Friday, November 13, 2009

What About Singing In The Shower?

A while ago I blogged about an auto-body shop in Britain that turned up their radio loud enough to be heard by the public. They were sued for copyright infringement.

I thought, and still think, that's ridiculous for the following reasons:
  • The very nature of radio broadcasts are public, not private. This is not a fuzzy statement, as one commenter said. Radio waves are fluctuations in the electro-magnetic spectrum which exists all around us.
  • Radio signals are easy to convert into sound signals. Spock can do this with egg cartons and tin foil.
  • Radio signals aren't encrypted.
  • If you own a radio station that plays music, you've (presumably) paid for the right to play that music over the airwaves on your frequency. The rights to the music have been purchased.
  • Playing music over the radio is a promotion device. It promotes the album, the band, and any concerts, etc.
  • If you own a radio station, you likely want as many people listening as possible, not as few as possible.
  • If you're a band trying to sell albums and concert tickets, you likely want as many people listening to your music on the radio.
  • As a radio listener, I don't buy the right to listen to the radio.  The right to listen to any station it can pick up is implied. By not encrypting the radio signals, it's implied that if I own a radio, the radio station wants me to listen to their station.
  • At the risk of beating a dead horse: if you own a radio station, concerning what goes over the air, you have NO expectation of privacy.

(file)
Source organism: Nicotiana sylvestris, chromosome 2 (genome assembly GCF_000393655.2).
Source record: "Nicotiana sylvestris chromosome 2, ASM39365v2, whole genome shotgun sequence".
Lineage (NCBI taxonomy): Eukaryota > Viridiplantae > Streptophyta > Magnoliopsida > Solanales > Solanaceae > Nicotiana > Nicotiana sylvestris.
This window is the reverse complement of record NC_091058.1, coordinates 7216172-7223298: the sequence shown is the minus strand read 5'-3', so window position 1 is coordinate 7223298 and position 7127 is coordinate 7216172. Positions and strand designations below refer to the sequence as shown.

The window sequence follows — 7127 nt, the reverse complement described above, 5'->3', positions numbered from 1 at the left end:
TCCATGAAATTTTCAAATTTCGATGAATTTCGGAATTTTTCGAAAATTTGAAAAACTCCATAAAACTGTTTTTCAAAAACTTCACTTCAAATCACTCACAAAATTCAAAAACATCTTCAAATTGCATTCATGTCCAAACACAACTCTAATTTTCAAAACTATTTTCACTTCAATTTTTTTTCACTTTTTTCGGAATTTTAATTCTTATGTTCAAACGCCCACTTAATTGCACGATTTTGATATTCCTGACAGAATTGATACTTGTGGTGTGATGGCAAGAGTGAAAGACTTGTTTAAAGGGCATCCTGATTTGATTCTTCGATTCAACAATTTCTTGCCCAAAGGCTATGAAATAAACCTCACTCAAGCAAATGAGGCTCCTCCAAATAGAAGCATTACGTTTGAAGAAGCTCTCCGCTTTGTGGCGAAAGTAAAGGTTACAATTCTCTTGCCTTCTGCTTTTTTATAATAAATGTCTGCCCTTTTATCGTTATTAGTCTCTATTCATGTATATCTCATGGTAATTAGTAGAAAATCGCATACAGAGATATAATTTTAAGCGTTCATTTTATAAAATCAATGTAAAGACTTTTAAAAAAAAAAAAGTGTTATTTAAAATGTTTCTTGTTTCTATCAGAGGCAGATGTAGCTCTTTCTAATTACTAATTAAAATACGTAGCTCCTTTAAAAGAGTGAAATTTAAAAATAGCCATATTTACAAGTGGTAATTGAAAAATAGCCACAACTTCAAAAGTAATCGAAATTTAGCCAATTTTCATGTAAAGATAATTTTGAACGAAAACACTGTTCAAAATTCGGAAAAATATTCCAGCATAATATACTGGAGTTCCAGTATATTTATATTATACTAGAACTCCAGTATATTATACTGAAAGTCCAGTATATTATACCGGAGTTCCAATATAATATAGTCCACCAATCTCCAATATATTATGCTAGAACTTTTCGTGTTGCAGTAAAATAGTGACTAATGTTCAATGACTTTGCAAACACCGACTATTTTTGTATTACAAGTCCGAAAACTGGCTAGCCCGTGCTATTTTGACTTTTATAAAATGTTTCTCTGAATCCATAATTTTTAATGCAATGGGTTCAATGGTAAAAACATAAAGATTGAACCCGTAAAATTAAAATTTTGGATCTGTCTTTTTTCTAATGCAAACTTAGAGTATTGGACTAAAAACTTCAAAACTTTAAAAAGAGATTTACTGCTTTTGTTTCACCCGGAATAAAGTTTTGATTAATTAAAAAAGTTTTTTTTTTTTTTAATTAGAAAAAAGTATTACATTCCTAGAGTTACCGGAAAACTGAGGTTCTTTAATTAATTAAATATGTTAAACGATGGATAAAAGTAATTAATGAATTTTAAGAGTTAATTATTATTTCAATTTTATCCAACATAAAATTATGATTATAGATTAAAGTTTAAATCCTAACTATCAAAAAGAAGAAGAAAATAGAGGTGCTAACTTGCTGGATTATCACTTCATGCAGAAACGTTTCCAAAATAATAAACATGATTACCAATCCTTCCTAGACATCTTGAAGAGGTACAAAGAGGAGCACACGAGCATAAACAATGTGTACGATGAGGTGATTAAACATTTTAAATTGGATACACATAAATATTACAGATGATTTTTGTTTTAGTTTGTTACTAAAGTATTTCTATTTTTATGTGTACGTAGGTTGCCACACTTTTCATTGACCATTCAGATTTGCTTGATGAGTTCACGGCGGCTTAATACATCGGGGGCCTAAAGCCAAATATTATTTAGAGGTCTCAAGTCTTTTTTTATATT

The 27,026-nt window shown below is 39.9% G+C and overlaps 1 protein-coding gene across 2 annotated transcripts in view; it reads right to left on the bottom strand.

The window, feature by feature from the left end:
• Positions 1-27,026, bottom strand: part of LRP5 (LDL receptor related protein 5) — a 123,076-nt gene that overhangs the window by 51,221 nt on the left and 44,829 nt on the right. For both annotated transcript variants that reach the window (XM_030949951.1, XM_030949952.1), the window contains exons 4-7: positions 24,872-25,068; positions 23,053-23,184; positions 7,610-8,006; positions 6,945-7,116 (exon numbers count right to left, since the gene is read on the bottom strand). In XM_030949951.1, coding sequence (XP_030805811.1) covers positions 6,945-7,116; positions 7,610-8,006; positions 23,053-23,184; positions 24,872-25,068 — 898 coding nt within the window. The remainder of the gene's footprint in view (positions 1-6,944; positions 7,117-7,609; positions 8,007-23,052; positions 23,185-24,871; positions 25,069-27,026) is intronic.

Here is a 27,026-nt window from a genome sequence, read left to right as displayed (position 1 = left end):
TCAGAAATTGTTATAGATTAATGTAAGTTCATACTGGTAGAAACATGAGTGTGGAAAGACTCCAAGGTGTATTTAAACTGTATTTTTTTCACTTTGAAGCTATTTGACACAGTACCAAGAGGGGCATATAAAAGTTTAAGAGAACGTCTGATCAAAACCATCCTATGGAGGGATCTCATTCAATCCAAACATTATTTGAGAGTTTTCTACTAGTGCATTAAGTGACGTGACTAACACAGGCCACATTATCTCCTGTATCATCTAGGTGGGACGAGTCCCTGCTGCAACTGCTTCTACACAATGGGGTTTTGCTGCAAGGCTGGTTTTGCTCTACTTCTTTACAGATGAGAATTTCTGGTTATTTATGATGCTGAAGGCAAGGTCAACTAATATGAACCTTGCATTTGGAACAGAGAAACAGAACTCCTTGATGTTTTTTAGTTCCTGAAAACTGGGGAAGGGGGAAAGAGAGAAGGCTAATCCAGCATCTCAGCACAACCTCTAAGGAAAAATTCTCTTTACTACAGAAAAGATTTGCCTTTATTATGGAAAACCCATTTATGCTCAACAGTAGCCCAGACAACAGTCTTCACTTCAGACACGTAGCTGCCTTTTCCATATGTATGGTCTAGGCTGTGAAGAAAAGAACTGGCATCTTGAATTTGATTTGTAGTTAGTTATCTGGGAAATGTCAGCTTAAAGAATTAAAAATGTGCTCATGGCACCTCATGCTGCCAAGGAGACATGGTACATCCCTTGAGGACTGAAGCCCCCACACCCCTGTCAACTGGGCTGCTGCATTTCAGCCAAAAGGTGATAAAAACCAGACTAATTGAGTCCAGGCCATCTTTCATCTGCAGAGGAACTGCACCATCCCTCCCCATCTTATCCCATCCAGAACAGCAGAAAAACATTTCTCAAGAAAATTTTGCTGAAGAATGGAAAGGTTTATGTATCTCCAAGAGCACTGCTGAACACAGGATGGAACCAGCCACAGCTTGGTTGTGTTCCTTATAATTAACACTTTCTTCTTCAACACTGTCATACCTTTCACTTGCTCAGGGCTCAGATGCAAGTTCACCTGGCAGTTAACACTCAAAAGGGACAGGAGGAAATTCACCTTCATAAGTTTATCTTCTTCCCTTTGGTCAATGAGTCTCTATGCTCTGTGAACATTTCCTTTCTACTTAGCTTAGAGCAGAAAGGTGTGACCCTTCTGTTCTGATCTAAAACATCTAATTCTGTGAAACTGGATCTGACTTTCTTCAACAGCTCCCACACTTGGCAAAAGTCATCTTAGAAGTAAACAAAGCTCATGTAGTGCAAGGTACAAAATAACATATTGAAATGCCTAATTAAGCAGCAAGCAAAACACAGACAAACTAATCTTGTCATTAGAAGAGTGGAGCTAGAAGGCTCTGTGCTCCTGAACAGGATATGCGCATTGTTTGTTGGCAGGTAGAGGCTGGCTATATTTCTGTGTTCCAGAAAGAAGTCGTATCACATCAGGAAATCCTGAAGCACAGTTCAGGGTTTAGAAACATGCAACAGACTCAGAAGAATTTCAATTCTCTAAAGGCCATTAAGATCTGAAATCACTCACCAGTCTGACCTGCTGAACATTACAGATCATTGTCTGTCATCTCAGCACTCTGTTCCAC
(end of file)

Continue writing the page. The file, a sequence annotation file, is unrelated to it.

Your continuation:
Anyway. Suffice it to say, I think they went too far with that.

Then I read Today's Article! This time, the British equivalent of the RIAA told a shop to turn down their radio because it could be heard by the public. *spits on floor* So the store did. But one of the shop workers liked music. If she couldn't listen to the radio, she'd make her own music, Gosh Golly Darn it! So she sang to herself as she stocked the shelves.

She was then contacted by the PRS and told she needed a performer's licnese to do that! A performer's license for singing to yourself while you work! Well, you'd better fine me too! I listen to my iPod at work, and sometimes, I hum along with the song I'm listening to.

I shouldn't have to explain why this is ridiculous, but after the last time, I think probably will.

At least in this case, the PRS realized they were being donkeys, and sent her an apology, along with a bouqet of flowers.  How nice.

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